Maude’s Journey through South Australia
A morning forage of discovery in the Adelaide Hills with one of the country’s more recently lauded chefs and an Arbana man epitomizes what is happening in Australian cuisine at the moment – an integration of modern gastronomy with native ingredients, crusading to give voice to Australia’s earliest people. Jock Zofrillo of Orana, awarded Australian Restaurant of the Year in 2018 and 2019, introduced Curtis and Executive Chef Chris Flint to a walking legend, Peter Watts. Pete is working as an indigenous advisor at Jock’s Adelaide restaurant which brings recognition and cultural preservation to the native Australians who have respected and communed with their environment for more than 50,000 years. Prior to a creekside trek and forage in the hills, Jock and Pete showcased over forty indigenous ingredients and applications that are currently on the menu including crocodile lardo, a Moreton Bay bug from the greatest depths of the ocean, green ants, and bunya nuts.
Wine Director Andrey Tolmachyov joined our chefs in the afternoon for a tasting with the largest grower of biodynamic wine in Australia. With his Robert Plant locks, purple paisley cords, sequined boots and a golden belt buckle touting the championship at the 2010 Houston Livestock Show & Rodeo, Chester Osborne is as hard to miss as the D’Arenberg Cube appearing among the fourth-generation winemakers vines. The Osbornes were one of the first families of Australian wine and their portfolio includes over 76 different bottles. At seven years old, Chester knew he wanted to make a wine that was “yummy,” and he’s done much more than that. Approaching winemaking as a puzzle, Chester conceived of the Cube, a five-story structure in McLaren Vale with the top stories skewed as its namesake, the greatest puzzle, the Rubik’s cube.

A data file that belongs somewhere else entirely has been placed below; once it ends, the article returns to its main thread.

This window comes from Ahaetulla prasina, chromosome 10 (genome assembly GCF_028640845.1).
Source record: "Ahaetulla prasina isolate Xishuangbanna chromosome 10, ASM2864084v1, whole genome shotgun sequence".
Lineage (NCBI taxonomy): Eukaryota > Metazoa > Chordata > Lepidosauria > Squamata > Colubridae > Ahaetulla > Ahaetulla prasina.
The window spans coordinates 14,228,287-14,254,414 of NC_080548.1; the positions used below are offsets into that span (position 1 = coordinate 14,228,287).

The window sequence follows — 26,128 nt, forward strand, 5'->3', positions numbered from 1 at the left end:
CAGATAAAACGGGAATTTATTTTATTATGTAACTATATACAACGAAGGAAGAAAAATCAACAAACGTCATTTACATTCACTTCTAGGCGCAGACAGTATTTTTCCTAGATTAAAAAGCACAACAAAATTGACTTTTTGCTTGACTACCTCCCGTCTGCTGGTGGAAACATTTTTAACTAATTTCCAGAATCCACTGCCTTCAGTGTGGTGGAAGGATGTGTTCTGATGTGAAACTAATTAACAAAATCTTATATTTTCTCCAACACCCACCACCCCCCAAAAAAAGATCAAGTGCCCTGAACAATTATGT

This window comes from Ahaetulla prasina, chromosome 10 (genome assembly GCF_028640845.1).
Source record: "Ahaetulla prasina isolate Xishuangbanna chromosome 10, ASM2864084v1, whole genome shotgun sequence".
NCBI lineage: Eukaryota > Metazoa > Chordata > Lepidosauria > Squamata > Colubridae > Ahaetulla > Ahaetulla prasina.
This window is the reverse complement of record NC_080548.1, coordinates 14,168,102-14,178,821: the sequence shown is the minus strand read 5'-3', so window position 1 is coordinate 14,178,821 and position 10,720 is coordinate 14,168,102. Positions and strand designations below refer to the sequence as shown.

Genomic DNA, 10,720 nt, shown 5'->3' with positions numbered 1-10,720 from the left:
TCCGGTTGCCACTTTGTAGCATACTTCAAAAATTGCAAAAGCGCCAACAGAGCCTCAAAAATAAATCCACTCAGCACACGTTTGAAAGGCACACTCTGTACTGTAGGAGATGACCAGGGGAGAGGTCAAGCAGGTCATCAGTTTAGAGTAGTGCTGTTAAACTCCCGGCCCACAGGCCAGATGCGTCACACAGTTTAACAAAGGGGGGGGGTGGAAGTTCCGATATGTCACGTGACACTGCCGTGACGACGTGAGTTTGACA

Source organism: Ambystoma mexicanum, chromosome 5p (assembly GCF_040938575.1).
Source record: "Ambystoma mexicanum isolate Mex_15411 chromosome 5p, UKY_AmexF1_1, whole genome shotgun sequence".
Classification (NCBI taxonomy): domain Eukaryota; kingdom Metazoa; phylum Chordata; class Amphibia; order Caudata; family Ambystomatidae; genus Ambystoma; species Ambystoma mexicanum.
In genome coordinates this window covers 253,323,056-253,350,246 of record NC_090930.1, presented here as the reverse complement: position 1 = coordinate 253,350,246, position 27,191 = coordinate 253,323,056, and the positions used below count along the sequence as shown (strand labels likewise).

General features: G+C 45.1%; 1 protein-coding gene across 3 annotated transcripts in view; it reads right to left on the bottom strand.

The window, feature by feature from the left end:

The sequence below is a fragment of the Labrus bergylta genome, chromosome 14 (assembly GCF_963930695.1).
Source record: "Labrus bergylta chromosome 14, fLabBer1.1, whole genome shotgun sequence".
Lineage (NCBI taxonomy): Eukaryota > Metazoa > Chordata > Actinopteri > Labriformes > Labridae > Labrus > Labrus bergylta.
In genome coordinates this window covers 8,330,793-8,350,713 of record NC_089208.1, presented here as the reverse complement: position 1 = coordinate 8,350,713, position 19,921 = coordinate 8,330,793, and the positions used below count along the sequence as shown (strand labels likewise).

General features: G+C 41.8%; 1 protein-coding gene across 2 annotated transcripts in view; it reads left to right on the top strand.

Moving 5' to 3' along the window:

The structure is a sensory experience, resplendent with alternative reality rooms that provide a glimpse of what a cellar would look like if Willy Wonka and the Mad Hatter were oenophiles. We awoke in the Barossa the following morning, an hour outside of Adelaide, where a palm-lined road led us to Seppeltsfield, both a winery and old stables that house some of the finest artisans in South Australia.Aside from fire, there arguably may not be a more important piece of equipment to a chef than his knife. An extension of his hand, the blade’s precision exhibits his acumen and prowess in the kitchen. Barry “Baz” Gardner appreciates a chef’s weapon of choice gave Curtis and Chris a lesson in forging their own knife.
With a legacy dating back to 1851, Seppeltsfield is known for their Centennial Collection, an unbroken lineage of tawny of every vintage from 1878 to the current year. The estate remains the only winery in the world to release a 100-year-old single vintage wine every year and where winemaker Fiona Donald gave Curtis and the team tastes of their birth years along with their oldest vintage.
The penultimate afternoon of our stay in Barossa was at Hutton Vale among grapes and merino sheep and where Curtis and Chris raced motorbikes through lush, green countryside herding the flocks before a lesson the Angas family’s sheep shearer. A farmhouse gathering for supper was the most generous and perfect evening to end our time in South Australia before a final morning with the grand dame of the Barossa herself.
Maggie Beer is a legend in Australia, a self-taught chef whose career spans over five decades. Among peacocks, olive groves, a quince orchard, and lake, Maggie runs a cooking school and farm shop where Chris was able to catch a pheasant with his bare hands and joined Maggie and Curtis in preparing a Seville orange marmalade and pheasant panzanella for our departure lunch.